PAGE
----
College Planning & Management

MAR 2013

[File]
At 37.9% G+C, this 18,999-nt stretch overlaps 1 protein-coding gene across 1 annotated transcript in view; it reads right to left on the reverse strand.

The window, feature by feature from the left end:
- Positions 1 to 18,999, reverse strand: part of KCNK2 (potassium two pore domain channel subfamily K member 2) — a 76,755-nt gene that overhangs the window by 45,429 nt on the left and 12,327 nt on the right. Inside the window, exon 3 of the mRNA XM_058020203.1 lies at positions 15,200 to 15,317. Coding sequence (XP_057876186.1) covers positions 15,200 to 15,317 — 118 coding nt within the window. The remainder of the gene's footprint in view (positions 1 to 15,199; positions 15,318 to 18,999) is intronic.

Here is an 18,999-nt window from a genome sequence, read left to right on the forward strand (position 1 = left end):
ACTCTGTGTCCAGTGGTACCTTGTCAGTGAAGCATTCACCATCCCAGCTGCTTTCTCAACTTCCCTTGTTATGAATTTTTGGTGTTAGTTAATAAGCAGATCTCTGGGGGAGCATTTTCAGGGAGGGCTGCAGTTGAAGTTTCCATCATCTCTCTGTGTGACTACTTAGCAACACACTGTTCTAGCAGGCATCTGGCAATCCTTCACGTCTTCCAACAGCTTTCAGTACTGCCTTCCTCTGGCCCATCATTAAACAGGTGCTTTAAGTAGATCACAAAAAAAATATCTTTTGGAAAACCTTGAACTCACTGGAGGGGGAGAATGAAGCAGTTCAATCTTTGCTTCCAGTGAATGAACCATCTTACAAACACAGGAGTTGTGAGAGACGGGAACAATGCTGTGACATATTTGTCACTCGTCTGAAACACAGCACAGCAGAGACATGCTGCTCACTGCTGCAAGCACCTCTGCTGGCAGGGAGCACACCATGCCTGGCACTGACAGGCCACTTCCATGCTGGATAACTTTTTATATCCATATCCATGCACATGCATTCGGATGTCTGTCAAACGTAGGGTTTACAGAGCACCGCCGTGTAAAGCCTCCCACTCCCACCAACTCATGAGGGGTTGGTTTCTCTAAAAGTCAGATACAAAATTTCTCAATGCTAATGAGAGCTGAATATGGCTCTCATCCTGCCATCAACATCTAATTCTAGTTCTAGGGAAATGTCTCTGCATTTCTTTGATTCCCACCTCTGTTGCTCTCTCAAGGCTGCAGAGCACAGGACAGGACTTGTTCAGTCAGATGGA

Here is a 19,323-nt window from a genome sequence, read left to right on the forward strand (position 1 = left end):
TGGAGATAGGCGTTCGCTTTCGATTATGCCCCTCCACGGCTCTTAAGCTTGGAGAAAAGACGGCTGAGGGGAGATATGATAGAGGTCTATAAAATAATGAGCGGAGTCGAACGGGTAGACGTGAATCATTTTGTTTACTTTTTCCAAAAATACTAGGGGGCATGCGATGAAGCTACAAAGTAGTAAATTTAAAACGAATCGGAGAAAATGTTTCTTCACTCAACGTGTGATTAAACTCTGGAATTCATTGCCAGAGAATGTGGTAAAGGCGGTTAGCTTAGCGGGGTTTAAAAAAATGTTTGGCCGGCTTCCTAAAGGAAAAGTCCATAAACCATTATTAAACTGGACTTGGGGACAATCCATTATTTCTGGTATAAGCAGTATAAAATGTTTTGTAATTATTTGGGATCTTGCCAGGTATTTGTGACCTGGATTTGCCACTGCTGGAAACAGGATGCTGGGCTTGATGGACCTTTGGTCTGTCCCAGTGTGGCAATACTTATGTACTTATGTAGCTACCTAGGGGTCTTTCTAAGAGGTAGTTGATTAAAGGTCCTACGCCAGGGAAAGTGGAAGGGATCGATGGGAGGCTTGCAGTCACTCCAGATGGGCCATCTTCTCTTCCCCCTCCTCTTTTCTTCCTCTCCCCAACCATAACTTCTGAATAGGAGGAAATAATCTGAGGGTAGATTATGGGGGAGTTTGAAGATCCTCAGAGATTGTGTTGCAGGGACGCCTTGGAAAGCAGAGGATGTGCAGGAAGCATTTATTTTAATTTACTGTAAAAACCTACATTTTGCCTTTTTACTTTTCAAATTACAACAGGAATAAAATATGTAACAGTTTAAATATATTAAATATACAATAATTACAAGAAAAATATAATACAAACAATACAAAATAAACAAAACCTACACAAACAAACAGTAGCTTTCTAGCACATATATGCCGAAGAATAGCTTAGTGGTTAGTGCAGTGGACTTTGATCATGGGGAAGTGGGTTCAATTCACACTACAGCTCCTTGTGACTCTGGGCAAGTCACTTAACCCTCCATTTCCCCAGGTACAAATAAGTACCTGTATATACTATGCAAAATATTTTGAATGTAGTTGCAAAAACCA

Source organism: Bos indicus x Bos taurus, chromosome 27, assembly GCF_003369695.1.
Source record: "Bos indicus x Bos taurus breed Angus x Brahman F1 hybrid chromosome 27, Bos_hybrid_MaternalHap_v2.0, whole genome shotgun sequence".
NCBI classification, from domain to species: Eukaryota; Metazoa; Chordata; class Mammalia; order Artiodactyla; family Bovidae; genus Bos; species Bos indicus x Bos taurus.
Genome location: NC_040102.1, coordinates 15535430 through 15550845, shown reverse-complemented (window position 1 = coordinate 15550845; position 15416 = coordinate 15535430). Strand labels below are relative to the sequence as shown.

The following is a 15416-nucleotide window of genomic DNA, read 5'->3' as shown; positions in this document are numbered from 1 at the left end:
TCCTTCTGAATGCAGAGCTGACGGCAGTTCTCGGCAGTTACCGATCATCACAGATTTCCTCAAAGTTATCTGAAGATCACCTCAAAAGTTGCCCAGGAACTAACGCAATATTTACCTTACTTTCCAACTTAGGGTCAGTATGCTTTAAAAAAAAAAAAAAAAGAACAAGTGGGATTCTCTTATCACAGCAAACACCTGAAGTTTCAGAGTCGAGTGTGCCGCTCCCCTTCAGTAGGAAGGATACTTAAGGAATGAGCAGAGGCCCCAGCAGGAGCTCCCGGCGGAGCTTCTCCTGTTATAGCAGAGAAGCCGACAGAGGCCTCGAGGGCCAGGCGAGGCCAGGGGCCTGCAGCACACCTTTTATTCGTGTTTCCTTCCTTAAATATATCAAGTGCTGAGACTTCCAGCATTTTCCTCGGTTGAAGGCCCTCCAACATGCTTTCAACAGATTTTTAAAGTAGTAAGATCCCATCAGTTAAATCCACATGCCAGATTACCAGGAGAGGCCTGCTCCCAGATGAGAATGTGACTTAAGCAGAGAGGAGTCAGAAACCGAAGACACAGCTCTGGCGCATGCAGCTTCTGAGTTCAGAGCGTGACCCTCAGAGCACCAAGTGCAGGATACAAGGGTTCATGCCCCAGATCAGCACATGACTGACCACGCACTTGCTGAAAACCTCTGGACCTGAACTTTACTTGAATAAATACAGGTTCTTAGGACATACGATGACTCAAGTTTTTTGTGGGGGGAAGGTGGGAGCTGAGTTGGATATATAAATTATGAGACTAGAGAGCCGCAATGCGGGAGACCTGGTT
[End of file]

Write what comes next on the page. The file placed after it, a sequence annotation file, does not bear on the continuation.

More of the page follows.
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Recruit & Retain ALBRIGH T COLLEGE Meeting the Bottom Line Why one non-wealthy private college has decided to meet full fnancial need. BY LEX O. MCMILL AN T HERE IS A COMMON FACTOR merit awards are virtually even. overwhelmingly cited by prospecMost private college leaders acknowledge that this "arms race" tive students who explore Albright is not financially sustainable and wish it would end. Merit aid does College but choose to enroll elsewhere, and not increase access to higher education; it only changes where by current students who leave Albright before people choose to attend. In fact, a statement drafted at a recent they graduate: cost. meeting of the Council of Independent Colleges cites a 2009 study This is no surprise to us. Albright long has showing that merit aid is associated with a decrease in enrollment been a college of choice for first-generation stuof low-income and minority students. The problem has been that dents, many of whom come from families of limited means. While we few colleges seem to want to unilaterally "disarm" and renounce have been generous with financial aid packages over the years, ongomerit aid in favor of meeting full need. ing economic conditions have placed enormous burdens on the ColThere is no doubt that Albright is taking a risk in making lege's students and their families. For too many of them, the decision this commitment. It is, however, a very calculated risk. After whether to attend or remain at Albright analyzing demographic data and was based not on the College's academic historical trends, the College's enrollIn addition, we will be programs, residential experience or camment management team believed the closing the need gap pus profile, but on the bottom line. greater risk would be the status quo. We through grants and schol- presented our thoughts to our trustWe wanted — we needed — a new approach. arships, not loans. We an- ees, who agreed and authorized us to And so, beginning with Albright proceed. ticipate that student debt College's Class of 2017, which will enter Ultimately, our decision was made in the fall of 2013, we will strive to meet will decrease and that both with the best interests of students at 100 percent of institutionally determined retention and graduation heart. As I noted earlier, the overneed, defined as tuition, room, and board whelming cost issue facing students rates will rise. minus the expected family contribution and families forces them to make (EFC). We will do so through a combinachoices based on dollar signs instead of tion of College, federal, and state aid programs, comprising grants, academic quality and fit. Our hope is that a clearly defi ned, easily federal student loans, and work-study jobs. understood, and mission-centric pricing plan will allow them Our new strategy does not come without costs. In increasing to choose a college — ideally, Albright College — on its merits our commitment from approximately 70 percent of need over the rather than its price tag. last several years to 100 percent next year, we have had to budget In addition, we will be closing the need gap through grants substantially more dollars in financial aid. Unlike most schools and scholarships, not loans. We anticipate that student debt will that have committed to meet full need, Albright is not a wealthy decrease and that both retention and graduation rates will rise. institution; our endowment is considerably smaller than that of These factors will help Albright continue to meet its long-standing most of the schools that have already adopted this strategy. commitment to serving first-generation college families. The composition of financial aid has been a hot topic in private We recognize that times have changed and that current higher education for years with discussion focused on need-based economic conditions are causing families to struggle. We want versus merit-based aid. It is well known that since the late 1980s do to everything we can to make it possible for Albright to be there has been a marked shift away from need-based aid to so-called affordable to families who will work with us to meet their need. "merit aid" given to students for perceived academic or other abiliThe benefits of high academic quality and a tight-knit residential ties and often to students who could pay for their education. learning community should not be reserved only for those who In 1995-96, the National Center for Education Statistics showed can write a check for it. CPM that private colleges gave nearly twice as many need-based grants as merit awards. Today, however, the percentages of need and Lex McMillan is president of Albright College in Reading, PA. 18 COLLEGE PLANNING & MANAGEMENT / MARCH 2013 WWW.PLANNING 4EDUCATION.COM

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